Auction Theory

Auction Theory

Who hasn’t won the bidding on an item on eBay only for the elation of winning to be quickly replaced with the suspicion you paid too much.

That fear is more than just a fleeting emotion for compulsive eBay shoppers. It can affect entire markets that are dependent on potential buyers bidding for products including machinery and equipment.

This fear by bidders of overpaying at auction has a name – it is called ‘the winners curse’ a term derived for a psychological trait that sees potential buyers of say machinery and equipment at auction bid less than true value out of a fear of overpaying.

In an auction, objects can have a shared, common value for all bidders (such as a commodity) or private values that vary between bidders (such as machinery or equipment).

It was such a serious problem that two American economists, Paul R. Milgrom and Robert B. Wilson, were awarded the 2020 Nobel in economic science for improving auction theory and devising new auction formats. Milgrom devised a theory to deal with that mix of common and private value. He also found that the ‘winners curse’ was not much of a factor when prices start low and bid up than if they start high.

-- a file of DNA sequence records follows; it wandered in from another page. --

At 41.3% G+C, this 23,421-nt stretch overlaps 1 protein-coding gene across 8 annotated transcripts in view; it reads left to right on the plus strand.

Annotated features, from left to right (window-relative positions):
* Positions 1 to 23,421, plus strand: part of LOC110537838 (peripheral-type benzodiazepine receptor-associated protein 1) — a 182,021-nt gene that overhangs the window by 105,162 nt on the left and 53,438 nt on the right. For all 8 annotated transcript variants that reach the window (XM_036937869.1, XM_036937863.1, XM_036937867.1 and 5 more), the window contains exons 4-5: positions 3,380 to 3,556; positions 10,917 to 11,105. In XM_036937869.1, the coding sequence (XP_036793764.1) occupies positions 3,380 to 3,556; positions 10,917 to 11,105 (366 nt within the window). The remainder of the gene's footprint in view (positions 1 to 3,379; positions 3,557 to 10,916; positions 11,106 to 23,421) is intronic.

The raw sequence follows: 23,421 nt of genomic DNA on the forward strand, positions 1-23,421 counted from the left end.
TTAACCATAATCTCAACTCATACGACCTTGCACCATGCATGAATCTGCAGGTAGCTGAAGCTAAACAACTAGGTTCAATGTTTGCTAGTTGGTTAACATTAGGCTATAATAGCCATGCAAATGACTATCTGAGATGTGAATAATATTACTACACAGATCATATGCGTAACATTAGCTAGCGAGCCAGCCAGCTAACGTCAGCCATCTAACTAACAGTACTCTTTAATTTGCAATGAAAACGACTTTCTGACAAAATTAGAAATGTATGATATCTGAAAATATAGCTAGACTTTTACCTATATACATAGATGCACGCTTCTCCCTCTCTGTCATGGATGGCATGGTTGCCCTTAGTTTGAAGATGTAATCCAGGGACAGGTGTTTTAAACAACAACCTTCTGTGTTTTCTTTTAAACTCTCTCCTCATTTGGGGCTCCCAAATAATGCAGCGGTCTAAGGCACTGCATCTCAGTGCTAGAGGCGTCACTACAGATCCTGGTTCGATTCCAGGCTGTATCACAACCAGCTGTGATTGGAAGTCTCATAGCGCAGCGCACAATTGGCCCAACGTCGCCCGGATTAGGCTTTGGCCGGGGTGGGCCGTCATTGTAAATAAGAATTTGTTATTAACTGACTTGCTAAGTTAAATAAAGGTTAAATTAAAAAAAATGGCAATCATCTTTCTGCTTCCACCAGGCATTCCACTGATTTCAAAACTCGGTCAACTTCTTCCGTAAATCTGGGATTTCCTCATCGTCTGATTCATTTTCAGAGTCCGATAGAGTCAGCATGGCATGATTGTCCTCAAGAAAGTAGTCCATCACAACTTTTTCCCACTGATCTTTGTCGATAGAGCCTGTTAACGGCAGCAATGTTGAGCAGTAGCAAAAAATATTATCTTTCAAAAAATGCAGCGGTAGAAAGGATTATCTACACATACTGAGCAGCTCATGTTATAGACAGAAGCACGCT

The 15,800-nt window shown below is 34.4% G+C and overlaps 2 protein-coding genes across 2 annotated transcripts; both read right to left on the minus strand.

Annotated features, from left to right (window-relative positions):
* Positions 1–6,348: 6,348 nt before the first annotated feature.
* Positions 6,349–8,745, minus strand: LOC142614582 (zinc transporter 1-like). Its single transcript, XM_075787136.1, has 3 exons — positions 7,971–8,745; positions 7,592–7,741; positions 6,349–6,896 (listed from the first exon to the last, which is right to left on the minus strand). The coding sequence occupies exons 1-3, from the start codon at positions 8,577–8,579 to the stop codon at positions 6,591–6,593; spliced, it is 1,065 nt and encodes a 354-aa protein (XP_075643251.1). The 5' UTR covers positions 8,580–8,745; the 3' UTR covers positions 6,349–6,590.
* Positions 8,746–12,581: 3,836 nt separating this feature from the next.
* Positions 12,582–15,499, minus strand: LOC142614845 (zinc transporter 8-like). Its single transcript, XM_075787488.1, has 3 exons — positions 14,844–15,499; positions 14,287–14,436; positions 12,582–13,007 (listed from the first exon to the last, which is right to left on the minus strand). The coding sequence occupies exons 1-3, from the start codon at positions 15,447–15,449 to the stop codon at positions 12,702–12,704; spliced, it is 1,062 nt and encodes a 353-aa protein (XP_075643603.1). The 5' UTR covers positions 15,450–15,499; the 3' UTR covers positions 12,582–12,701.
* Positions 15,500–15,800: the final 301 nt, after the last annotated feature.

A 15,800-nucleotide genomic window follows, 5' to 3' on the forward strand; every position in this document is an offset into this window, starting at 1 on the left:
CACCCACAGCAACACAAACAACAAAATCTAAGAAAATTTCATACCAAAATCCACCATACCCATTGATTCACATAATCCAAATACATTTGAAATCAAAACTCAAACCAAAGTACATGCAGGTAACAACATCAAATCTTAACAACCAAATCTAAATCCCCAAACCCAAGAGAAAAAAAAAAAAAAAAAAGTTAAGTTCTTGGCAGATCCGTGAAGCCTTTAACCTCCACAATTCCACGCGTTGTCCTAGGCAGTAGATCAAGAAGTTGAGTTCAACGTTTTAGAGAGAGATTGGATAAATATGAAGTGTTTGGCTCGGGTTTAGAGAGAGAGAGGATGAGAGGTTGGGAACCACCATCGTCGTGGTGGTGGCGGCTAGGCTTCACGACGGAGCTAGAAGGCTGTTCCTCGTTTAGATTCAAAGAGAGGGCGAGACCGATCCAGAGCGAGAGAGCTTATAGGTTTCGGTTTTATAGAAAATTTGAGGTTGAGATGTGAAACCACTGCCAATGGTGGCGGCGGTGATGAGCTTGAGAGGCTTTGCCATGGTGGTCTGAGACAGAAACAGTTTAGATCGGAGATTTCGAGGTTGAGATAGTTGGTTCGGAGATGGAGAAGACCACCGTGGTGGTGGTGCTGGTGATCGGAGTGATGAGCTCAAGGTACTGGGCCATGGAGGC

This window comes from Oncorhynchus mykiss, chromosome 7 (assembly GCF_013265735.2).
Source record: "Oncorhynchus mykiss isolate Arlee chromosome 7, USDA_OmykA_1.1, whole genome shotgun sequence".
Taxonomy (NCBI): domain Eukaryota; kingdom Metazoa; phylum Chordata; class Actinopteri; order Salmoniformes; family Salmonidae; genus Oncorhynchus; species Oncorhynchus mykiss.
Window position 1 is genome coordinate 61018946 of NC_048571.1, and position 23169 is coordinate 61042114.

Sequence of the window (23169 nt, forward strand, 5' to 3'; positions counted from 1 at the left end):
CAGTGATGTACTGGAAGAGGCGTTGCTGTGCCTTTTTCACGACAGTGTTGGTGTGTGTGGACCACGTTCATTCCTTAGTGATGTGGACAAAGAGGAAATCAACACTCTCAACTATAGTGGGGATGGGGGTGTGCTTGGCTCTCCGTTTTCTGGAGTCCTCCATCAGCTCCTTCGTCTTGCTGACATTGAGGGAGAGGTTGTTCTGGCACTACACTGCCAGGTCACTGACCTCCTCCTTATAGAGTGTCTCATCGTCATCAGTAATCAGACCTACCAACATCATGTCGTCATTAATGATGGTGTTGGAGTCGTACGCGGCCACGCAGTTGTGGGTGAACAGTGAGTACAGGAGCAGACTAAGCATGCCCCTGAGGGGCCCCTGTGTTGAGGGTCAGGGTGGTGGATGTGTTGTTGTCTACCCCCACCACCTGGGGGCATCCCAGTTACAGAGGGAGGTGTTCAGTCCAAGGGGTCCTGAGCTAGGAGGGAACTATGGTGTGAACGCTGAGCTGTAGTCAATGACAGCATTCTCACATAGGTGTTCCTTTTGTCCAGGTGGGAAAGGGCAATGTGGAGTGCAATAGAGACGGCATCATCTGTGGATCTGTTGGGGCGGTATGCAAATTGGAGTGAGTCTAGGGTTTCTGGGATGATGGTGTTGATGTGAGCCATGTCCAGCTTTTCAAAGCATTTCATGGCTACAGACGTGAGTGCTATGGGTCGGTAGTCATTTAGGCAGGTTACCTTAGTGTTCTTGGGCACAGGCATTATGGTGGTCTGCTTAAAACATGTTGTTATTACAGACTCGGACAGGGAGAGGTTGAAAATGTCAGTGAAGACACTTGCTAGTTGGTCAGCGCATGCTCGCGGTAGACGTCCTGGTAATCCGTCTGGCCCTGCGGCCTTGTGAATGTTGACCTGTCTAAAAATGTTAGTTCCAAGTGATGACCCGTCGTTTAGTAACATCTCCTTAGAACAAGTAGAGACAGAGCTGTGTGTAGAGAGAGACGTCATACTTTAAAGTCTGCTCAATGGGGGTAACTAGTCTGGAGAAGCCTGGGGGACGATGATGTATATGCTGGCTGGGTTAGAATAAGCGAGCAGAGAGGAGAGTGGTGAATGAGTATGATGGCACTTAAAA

Auction theory has been used to great effect in complex situations such as allocating respirators early in the Covid-19 pandemic through to other auctions of products and objects including as machinery or equipment.

Nobel laureate Alvin E. Roth described the two men as “some of the greatest theorists living in economics today”. “They haven’t just profoundly changed the way we understand auctions — they have changed how things are auctioned,” he said.